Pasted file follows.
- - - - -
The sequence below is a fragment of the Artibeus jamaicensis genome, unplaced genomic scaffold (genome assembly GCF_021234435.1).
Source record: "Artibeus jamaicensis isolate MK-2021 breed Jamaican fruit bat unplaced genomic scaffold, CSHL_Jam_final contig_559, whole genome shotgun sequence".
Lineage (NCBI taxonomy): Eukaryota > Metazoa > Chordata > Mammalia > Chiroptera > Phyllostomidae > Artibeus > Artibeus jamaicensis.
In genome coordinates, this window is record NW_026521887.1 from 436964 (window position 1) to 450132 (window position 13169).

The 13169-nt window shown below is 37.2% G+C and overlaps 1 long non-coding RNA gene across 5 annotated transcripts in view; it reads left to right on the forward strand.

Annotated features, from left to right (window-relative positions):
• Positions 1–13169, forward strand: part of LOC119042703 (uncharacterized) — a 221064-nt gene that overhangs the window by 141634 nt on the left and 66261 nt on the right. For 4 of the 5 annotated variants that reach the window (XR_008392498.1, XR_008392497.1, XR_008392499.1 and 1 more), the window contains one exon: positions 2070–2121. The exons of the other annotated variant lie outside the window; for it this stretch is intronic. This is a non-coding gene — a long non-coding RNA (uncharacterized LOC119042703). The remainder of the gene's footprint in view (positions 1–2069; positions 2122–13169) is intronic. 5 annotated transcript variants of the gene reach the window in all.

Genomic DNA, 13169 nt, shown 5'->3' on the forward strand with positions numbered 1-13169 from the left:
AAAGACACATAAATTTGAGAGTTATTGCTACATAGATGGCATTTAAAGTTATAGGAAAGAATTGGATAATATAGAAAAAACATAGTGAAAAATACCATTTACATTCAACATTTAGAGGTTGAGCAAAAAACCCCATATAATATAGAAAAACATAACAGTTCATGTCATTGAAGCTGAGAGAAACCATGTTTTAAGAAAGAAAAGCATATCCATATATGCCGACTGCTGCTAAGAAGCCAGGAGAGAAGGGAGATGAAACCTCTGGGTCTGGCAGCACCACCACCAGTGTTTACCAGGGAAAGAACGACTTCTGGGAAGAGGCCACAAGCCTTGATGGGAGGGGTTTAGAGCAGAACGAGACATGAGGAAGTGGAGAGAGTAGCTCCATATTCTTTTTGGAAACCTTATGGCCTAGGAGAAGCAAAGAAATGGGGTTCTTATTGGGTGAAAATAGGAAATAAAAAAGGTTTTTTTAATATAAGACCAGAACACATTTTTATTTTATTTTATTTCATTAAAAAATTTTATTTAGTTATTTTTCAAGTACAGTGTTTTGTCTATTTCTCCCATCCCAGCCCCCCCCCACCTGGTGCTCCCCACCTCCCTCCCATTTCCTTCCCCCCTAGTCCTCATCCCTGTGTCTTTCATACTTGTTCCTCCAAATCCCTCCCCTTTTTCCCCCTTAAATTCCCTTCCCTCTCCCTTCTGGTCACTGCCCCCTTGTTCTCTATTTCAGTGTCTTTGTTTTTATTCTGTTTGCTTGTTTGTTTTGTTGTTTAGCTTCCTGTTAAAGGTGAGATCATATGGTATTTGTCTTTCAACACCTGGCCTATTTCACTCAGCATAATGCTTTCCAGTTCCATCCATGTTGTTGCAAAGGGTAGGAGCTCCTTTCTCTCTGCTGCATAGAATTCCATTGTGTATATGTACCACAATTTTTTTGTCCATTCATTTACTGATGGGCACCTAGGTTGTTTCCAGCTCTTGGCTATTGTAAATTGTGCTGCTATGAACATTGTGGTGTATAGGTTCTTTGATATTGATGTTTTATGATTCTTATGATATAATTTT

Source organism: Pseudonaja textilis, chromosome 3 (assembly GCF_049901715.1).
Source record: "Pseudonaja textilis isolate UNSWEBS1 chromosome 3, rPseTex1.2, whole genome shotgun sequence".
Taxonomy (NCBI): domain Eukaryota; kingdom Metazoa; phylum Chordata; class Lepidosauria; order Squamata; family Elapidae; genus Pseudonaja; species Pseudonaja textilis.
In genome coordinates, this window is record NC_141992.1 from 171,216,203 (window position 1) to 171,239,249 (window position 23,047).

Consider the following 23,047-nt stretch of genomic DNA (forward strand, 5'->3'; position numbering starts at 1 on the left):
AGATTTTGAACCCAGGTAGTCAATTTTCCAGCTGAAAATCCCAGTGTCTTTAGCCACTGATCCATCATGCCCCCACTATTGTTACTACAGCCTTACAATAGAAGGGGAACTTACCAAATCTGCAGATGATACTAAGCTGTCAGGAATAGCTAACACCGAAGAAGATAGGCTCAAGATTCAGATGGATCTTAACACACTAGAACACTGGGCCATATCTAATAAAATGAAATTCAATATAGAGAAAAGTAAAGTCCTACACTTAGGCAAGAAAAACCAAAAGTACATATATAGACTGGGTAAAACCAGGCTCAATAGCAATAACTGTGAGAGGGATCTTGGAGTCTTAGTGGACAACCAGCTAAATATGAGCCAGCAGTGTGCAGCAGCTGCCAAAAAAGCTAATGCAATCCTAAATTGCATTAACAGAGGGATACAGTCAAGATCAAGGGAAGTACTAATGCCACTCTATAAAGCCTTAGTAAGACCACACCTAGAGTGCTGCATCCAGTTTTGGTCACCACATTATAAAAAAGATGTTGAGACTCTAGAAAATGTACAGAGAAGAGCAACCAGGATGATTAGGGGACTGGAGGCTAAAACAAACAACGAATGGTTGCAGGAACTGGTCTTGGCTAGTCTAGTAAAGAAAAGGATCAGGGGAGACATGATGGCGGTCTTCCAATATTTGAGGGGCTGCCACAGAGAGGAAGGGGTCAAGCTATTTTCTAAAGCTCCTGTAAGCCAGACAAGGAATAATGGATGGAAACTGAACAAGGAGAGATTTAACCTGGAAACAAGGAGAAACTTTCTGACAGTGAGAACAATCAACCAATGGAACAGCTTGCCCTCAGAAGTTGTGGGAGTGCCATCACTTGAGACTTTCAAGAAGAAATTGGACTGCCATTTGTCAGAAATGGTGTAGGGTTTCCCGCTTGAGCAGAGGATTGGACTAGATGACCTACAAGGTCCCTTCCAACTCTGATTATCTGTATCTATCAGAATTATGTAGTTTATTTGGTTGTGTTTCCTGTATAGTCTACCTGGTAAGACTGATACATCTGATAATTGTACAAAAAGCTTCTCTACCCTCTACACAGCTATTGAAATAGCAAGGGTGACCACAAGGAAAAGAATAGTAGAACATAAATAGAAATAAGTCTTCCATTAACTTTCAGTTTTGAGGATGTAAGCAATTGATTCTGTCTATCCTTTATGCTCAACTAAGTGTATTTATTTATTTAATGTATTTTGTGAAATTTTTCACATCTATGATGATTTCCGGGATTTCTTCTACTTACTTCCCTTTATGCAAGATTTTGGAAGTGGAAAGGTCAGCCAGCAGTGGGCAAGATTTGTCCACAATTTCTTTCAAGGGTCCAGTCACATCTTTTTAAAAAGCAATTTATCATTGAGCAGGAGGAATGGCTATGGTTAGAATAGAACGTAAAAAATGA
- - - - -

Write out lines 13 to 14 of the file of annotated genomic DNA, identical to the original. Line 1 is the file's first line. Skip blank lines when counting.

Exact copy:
In genome coordinates, this window is record NC_141992.1 from 171,216,203 (window position 1) to 171,239,249 (window position 23,047).

Consider the following 23,047-nt stretch of genomic DNA (forward strand, 5'->3'; position numbering starts at 1 on the left):